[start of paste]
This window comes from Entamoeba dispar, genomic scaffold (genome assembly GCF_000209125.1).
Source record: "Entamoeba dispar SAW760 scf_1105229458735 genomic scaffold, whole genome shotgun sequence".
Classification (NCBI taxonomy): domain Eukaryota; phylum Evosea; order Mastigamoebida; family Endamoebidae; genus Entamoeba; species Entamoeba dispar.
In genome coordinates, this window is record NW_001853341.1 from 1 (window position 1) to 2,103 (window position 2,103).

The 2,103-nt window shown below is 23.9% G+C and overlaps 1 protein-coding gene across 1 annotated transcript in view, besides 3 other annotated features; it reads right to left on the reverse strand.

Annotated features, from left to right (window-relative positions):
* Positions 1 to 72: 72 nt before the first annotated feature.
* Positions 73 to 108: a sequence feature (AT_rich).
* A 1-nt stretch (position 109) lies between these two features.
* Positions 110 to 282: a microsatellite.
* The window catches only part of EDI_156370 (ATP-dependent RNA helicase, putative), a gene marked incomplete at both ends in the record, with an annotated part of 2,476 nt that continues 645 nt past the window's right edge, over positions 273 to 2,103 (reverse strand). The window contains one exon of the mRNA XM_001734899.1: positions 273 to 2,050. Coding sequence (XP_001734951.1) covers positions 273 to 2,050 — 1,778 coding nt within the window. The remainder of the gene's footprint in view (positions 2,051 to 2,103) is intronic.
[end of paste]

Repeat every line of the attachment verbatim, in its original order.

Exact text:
This window comes from Entamoeba dispar, genomic scaffold (genome assembly GCF_000209125.1).
Source record: "Entamoeba dispar SAW760 scf_1105229458735 genomic scaffold, whole genome shotgun sequence".
Classification (NCBI taxonomy): domain Eukaryota; phylum Evosea; order Mastigamoebida; family Endamoebidae; genus Entamoeba; species Entamoeba dispar.
In genome coordinates, this window is record NW_001853341.1 from 1 (window position 1) to 2,103 (window position 2,103).

The 2,103-nt window shown below is 23.9% G+C and overlaps 1 protein-coding gene across 1 annotated transcript in view, besides 3 other annotated features; it reads right to left on the reverse strand.

Annotated features, from left to right (window-relative positions):
* Positions 1 to 72: 72 nt before the first annotated feature.
* Positions 73 to 108: a sequence feature (AT_rich).
* A 1-nt stretch (position 109) lies between these two features.
* Positions 110 to 282: a microsatellite.
* The window catches only part of EDI_156370 (ATP-dependent RNA helicase, putative), a gene marked incomplete at both ends in the record, with an annotated part of 2,476 nt that continues 645 nt past the window's right edge, over positions 273 to 2,103 (reverse strand). The window contains one exon of the mRNA XM_001734899.1: positions 273 to 2,050. Coding sequence (XP_001734951.1) covers positions 273 to 2,050 — 1,778 coding nt within the window. The remainder of the gene's footprint in view (positions 2,051 to 2,103) is intronic.